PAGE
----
John Floyd Middlebrooks married Mary Jane “Jenny” Jarrell, his first cousin, in Jones Co., GA, on November 18, 1866.  Jenny was the daughter of John and Elizabeth Williamson (Middlebrooks) Fitz Jarrell, who built the Jarrell Plantation.  (See related article in the Oct/Dec 2006 MFA quarterly.)

            John became a farmer, just like his father before him and most of the men in Jones County.  The couple was soon blessed with children:  Joseph Anderson was born September 14, 1867; John Randolph was born August 14; 1869, and Emily Elizabeth (“Bessie”) came along on October 15, 1871.

            Jenny’s brother, John Randolph “Randy” Jarrell, had left Georgia in 1858 to marry his bride, Emily Williamson, who lived in the East Texas town of Carthage (Panola County).  He wrote to John and Jenny, urging them to make the move also, so sometime between 1872 and 1875, they loaded up the family and did just that.  According to family lore, they traveled by rail to New Orleans then by river to Panola County.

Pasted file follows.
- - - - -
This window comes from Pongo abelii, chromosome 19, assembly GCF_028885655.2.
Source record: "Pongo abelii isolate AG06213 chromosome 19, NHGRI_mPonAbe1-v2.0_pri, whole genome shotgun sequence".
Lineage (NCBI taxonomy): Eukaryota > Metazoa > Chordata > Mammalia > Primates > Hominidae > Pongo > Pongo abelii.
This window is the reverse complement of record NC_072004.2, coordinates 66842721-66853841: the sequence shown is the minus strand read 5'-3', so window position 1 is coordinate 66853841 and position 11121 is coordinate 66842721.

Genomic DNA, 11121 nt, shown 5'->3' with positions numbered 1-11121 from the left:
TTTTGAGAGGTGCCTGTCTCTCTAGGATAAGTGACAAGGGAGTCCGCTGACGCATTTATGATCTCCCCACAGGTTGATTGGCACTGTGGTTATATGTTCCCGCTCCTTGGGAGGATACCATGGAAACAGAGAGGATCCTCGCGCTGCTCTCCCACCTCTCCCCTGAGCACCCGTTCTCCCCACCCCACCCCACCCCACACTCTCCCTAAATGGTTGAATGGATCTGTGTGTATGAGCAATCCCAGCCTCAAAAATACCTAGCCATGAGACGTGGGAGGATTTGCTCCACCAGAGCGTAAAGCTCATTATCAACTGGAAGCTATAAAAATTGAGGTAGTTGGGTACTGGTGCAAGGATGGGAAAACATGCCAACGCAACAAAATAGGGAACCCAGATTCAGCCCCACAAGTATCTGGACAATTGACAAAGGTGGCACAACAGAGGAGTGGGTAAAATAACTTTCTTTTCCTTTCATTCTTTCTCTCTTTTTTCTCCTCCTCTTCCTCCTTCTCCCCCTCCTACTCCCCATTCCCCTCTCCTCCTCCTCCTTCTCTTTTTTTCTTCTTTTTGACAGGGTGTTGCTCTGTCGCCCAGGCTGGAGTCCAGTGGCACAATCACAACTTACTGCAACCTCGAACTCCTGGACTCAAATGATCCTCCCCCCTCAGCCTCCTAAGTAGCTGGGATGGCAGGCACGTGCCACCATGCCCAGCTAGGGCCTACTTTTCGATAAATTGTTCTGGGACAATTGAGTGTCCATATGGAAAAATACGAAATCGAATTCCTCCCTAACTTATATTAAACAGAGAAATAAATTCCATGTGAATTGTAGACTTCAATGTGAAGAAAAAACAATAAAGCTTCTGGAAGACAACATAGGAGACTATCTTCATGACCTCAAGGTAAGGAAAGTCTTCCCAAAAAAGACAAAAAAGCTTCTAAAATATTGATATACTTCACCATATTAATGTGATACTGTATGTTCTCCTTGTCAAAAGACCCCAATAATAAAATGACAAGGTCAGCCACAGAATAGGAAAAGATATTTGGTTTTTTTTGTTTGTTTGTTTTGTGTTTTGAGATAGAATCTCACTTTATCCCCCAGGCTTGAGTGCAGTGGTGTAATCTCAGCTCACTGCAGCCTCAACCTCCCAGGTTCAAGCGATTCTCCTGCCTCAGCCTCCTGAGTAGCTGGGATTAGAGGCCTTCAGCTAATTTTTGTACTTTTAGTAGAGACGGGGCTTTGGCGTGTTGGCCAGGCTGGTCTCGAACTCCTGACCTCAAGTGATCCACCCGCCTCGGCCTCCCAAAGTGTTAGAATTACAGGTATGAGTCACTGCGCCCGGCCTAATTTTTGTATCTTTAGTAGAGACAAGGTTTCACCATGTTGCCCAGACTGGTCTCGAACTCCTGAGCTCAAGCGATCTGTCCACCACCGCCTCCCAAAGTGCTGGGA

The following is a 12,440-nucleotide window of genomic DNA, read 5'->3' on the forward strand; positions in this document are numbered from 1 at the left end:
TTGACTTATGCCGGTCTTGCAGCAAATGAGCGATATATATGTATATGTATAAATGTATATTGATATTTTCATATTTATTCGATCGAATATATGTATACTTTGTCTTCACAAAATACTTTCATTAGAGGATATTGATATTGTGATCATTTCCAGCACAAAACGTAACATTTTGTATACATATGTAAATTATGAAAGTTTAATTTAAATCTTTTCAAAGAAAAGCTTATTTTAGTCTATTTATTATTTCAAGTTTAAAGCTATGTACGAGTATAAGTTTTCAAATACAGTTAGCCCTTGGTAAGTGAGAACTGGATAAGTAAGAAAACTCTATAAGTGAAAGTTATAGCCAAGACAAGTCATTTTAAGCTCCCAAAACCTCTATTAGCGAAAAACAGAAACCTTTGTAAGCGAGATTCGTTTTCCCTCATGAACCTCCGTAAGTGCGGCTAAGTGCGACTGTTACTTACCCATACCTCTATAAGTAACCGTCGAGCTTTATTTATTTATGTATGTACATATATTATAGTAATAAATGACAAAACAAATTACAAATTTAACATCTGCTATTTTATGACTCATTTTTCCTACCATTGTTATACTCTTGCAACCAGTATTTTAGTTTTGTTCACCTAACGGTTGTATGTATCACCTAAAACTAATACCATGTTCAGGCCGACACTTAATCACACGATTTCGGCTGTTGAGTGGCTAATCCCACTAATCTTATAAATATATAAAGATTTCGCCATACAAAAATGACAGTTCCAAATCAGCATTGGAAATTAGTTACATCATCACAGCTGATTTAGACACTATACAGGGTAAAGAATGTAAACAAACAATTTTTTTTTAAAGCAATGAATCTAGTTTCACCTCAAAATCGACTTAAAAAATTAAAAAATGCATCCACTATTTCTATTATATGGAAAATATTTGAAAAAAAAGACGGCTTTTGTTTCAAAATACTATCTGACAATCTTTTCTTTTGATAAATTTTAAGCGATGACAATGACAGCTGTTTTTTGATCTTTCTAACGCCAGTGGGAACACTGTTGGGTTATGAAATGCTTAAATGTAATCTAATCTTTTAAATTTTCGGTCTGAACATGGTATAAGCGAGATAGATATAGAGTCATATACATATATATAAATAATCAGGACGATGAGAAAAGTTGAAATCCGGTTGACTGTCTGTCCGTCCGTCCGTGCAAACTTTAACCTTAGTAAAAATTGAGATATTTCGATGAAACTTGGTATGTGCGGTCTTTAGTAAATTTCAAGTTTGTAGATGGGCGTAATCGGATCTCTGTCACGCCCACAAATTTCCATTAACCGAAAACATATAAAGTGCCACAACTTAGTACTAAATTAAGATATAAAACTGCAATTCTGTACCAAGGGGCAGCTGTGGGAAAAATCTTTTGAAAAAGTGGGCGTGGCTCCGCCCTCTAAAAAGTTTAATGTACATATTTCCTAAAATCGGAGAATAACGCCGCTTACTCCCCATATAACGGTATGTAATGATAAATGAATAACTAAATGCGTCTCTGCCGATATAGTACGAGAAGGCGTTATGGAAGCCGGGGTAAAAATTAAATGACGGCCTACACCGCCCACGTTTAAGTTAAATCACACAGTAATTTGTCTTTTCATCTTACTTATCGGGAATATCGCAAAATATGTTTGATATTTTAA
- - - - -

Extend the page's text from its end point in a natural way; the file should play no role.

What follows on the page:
While there is no known written record of their train trip, research has turned up a likely routing.  John, Jenny, and their children would probably have had to make their way by horse and buggy to Forsyth, the county seat of Monroe Co., GA, to find the nearest train station, a distance of about 30 miles.  (The little town of Juliett, GA, located just a few miles from the plantation, had a railroad, the East Tennessee, Virginia, and Georgia.  However, Juliett wasn’t established until 1882, so it didn’t exist at that time.  Juliett, GA, is the location used for filming the movie Fried Green Tomatoes.)

            Once they arrived in Forsyth, the Middlebrookses would have booked passage on the Macon & Western Railroad, a branch of the Central of Georgia Railroad.  The Macon & Western began building a rail line between Forsyth and Macon, GA, in 1834, and the first train traveled the 25-mile route in 1838.